Saturday 19 January 2019

Sarries can make it a treble - if they avoid Saints slip-up

Courtney Lawes is in serious form. Photo: Sportsfile
Courtney Lawes is in serious form. Photo: Sportsfile

Ian McGeechan

The European Champions Cup is without question the jewel in northern-hemisphere club rugby's crown. When I was at Northampton, back in the early days of the competition in the mid-90s, we made a point of treating it as such. It was always our priority rather than the Premiership. You knew that winning it would confer upon you not only the respect of your rivals at home but the rest of Europe, too.

To my mind it really should be the final club game of the season, as that is the way all the top clubs in Europe think. Saracens may well have done the double again last season had that been the case, simply because it is so difficult to come down from the sort of psychological and emotional high they experienced after their win against Clermont.

Make no mistake, though, if the outcome is the same this year, Saracens will continue to prioritise Europe over the Premiership. A third consecutive win would emulate Toulon. Toulouse are the most successful side in the competition's history, with four wins. When you look at the other clubs who, in their turn, have made an impact on Europe, you see so many similarities in their make-up: strong personalities in key areas, prepared to challenge team-mates and opponents alike and take responsibility for setting standards.

Leicester - Martin Johnson; Wasps - Lawrence Dallaglio; Munster - Paul O'Connell; Leinster - Brian O'Driscoll. Strong men but, just as importantly, surrounded by strong lieutenants. It is easy to forget some of the powerful and influential names who made up the driving core of their successes.

Every year the game has become more competitive and tactically challenging, and it is these teams who kept pushing the parameters, because they are able to approach games with such varied strengths and qualities.

In the last six years it is Toulon and Saracens who have raised standards. Saracens have strong personalities all over the pitch, including their bench. And it does not feel as if they have peaked yet.

That is why I believe Mark McCall's team will be taking this afternoon's match at Northampton so seriously. They know they can win this again and make history. It may be early days in this competition, there may be another five pool games after this one, there may be seven months before the final in Bilbao. But this season more than ever, consistency is going to be so, so important.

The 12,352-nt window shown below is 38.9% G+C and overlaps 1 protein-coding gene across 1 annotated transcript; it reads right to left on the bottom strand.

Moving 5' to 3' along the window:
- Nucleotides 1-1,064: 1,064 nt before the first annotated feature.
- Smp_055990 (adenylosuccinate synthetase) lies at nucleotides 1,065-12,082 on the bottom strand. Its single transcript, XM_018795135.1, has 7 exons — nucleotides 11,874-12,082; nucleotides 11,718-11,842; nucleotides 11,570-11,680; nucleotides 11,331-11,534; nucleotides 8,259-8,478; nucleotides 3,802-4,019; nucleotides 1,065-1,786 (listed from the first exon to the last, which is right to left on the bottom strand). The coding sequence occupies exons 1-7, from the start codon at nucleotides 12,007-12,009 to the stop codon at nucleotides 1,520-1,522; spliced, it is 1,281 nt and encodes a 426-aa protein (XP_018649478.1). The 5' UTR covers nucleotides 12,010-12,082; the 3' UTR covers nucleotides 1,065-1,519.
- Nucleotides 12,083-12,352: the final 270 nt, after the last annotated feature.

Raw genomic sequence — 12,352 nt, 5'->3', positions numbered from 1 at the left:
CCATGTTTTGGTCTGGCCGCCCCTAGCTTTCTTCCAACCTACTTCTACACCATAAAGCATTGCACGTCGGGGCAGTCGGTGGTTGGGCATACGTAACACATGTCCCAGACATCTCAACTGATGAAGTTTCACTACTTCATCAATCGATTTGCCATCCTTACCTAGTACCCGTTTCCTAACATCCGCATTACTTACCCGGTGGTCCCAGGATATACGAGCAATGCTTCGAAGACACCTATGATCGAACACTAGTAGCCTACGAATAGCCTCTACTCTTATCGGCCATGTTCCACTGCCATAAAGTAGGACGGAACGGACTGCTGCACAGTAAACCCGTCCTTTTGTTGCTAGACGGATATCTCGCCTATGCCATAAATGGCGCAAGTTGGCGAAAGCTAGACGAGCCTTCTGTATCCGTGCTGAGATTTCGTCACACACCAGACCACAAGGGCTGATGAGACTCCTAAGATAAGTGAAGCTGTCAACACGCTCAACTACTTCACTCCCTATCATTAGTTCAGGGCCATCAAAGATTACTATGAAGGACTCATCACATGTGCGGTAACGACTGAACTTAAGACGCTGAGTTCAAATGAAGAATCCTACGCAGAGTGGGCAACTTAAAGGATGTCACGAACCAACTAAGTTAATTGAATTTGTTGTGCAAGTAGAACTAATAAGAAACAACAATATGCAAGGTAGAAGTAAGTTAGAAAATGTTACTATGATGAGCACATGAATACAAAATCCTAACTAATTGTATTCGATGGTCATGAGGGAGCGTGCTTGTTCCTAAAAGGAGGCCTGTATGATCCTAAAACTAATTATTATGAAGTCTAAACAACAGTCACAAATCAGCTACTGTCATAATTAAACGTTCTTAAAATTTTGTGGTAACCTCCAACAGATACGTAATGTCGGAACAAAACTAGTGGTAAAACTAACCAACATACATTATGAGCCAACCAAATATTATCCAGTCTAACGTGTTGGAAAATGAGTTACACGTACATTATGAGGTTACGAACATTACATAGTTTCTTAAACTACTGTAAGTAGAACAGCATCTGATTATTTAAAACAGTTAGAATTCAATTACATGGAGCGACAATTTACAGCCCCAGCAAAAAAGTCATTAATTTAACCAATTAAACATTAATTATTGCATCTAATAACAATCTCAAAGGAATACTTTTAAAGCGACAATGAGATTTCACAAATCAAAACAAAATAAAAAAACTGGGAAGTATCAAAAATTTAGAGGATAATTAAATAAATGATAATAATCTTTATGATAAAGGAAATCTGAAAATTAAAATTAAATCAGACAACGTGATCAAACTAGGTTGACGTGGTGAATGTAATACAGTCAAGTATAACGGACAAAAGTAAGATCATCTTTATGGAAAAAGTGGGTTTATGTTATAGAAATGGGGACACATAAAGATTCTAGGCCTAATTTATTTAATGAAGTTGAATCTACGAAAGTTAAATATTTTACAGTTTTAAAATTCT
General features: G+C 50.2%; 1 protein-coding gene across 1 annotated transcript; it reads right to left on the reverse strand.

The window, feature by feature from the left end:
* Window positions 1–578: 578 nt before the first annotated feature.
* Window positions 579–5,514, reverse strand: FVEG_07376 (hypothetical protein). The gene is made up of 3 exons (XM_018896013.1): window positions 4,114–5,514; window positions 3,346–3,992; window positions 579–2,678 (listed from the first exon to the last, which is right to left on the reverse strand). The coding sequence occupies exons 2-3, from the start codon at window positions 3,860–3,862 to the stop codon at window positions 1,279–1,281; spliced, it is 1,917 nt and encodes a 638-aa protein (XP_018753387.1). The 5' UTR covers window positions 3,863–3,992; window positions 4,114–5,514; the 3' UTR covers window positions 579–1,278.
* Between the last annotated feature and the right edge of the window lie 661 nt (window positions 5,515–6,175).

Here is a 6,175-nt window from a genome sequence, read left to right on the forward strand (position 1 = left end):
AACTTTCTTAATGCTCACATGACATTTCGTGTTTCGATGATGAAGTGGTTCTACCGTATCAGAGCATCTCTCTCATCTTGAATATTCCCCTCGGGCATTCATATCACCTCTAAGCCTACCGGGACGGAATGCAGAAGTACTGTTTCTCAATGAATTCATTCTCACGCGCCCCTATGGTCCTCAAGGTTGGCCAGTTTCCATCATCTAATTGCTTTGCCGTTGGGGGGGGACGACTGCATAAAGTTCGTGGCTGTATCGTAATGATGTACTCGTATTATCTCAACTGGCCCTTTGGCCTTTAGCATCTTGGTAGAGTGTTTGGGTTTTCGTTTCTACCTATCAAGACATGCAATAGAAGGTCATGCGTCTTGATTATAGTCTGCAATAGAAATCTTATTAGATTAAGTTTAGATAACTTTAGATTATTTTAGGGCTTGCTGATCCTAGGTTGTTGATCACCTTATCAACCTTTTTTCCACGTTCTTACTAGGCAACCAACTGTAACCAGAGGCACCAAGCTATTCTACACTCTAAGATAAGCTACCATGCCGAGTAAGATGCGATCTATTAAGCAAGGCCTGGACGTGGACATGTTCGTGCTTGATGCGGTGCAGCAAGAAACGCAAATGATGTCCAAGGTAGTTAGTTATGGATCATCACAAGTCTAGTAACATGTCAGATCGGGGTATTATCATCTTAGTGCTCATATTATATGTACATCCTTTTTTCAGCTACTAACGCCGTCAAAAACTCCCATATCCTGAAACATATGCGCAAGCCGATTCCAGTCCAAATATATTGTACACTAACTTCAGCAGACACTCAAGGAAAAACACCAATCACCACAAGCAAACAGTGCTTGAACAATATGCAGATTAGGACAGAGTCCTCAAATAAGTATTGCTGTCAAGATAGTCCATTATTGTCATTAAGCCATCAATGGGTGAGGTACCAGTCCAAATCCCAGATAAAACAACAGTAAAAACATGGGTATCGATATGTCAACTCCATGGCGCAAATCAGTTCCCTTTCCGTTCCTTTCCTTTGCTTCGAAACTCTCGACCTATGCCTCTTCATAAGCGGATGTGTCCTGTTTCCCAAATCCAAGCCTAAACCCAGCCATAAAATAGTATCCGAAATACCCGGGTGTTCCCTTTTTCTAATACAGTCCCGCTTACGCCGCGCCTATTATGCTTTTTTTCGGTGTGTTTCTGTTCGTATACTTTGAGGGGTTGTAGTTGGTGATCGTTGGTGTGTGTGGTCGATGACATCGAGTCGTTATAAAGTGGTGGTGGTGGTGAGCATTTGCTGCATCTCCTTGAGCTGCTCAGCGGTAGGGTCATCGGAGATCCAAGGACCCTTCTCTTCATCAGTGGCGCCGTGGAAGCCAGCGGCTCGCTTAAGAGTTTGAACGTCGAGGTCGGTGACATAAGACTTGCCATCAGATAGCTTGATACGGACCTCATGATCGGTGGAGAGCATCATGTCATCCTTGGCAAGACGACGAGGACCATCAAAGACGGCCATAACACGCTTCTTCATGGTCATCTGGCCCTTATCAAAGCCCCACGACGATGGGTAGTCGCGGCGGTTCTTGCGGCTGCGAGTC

There are no gimmes this year. Even Treviso have won three matches in the Pro14 this season, including away at Edinburgh. Whoever wins next May will be able to trace their victory right back to this opening weekend.

Northampton are extremely dangerous opponents first up, especially at Franklin's Gardens. They finished bottom of their pool last year, even with the rampaging Louis Picamoles in the team, but they are one of the form sides in Europe, having rediscovered their mojo since they were hammered 55-24 at Twickenham on the opening weekend of the Premiership.

Saints were caught out at the breakdown in that game, and by Saracens' speed off the ball, particularly in the first half. But once Northampton began to make a few inroads in the second half, Saracens started to make errors. The Saints will have learnt from that and realised what they need to do.

And they are capable of doing it. They have dangerous players. George North is scoring again. Courtney Lawes has some serious form - his time with the Lions really seems to have lifted his game, off the ball as much as on it. His positioning, his game involvement, is massive now.

I'm looking forward to seeing Piers Francis up against Owen Farrell at 10. And I'm very interested to see Maro Itoje playing at six. I think away from home McCall wants an extra man in the line-out to take on Lawes. Play a territorial kicking game which keeps Northampton in their own half, and then challenge their line-out possession, with their extra jumper, thus nullifying one of Saints' biggest threats.

Northampton should take it as a compliment. Although they were a late guest to this party, with that play-off win over Stade in May, they are capable of being serious party poopers in this year's Champions Cup.

They must get ahead - at least eight points - and then try to keep control of their possession and hence territory.

I still think Saracens are favourites because they can control the scoreboard and manipulate the game when it matters. But Northampton are well capable of causing an upset.

And if they do lose, Saracens - for all their pedigree - will be right up against it from the very first weekend.

After today's game they have a home match against Ospreys next weekend, which they should win. But they then have to face Clermont home and away in a double header in December: effectively a European Cup final twice in a week.

That is why the Champions Cup is the best club competition in the world. This fascinating opening fixture for the champions reflects just how tough it has become.


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